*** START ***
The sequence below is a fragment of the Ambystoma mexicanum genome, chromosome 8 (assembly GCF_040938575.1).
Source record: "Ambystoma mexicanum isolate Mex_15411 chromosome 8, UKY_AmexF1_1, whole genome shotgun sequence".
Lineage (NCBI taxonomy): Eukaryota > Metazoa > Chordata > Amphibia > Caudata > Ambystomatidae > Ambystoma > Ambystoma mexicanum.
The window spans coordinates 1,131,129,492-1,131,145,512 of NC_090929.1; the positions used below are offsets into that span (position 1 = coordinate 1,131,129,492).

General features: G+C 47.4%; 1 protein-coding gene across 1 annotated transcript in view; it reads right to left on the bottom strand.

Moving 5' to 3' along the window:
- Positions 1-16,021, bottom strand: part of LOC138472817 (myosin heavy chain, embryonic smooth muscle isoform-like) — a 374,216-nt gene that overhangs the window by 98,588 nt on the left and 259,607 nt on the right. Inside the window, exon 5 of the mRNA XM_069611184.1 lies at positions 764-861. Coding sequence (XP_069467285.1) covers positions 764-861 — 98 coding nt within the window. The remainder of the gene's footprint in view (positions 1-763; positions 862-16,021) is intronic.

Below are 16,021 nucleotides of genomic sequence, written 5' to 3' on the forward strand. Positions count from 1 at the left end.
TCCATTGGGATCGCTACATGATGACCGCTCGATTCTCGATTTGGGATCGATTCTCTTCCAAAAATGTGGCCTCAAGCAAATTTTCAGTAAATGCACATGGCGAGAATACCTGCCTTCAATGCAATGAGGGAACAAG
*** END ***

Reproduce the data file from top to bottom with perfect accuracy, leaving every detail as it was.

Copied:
The sequence below is a fragment of the Ambystoma mexicanum genome, chromosome 8 (assembly GCF_040938575.1).
Source record: "Ambystoma mexicanum isolate Mex_15411 chromosome 8, UKY_AmexF1_1, whole genome shotgun sequence".
Lineage (NCBI taxonomy): Eukaryota > Metazoa > Chordata > Amphibia > Caudata > Ambystomatidae > Ambystoma > Ambystoma mexicanum.
The window spans coordinates 1,131,129,492-1,131,145,512 of NC_090929.1; the positions used below are offsets into that span (position 1 = coordinate 1,131,129,492).

General features: G+C 47.4%; 1 protein-coding gene across 1 annotated transcript in view; it reads right to left on the bottom strand.

Moving 5' to 3' along the window:
- Positions 1-16,021, bottom strand: part of LOC138472817 (myosin heavy chain, embryonic smooth muscle isoform-like) — a 374,216-nt gene that overhangs the window by 98,588 nt on the left and 259,607 nt on the right. Inside the window, exon 5 of the mRNA XM_069611184.1 lies at positions 764-861. Coding sequence (XP_069467285.1) covers positions 764-861 — 98 coding nt within the window. The remainder of the gene's footprint in view (positions 1-763; positions 862-16,021) is intronic.

Below are 16,021 nucleotides of genomic sequence, written 5' to 3' on the forward strand. Positions count from 1 at the left end.
TCCATTGGGATCGCTACATGATGACCGCTCGATTCTCGATTTGGGATCGATTCTCTTCCAAAAATGTGGCCTCAAGCAAATTTTCAGTAAATGCACATGGCGAGAATACCTGCCTTCAATGCAATGAGGGAACAAG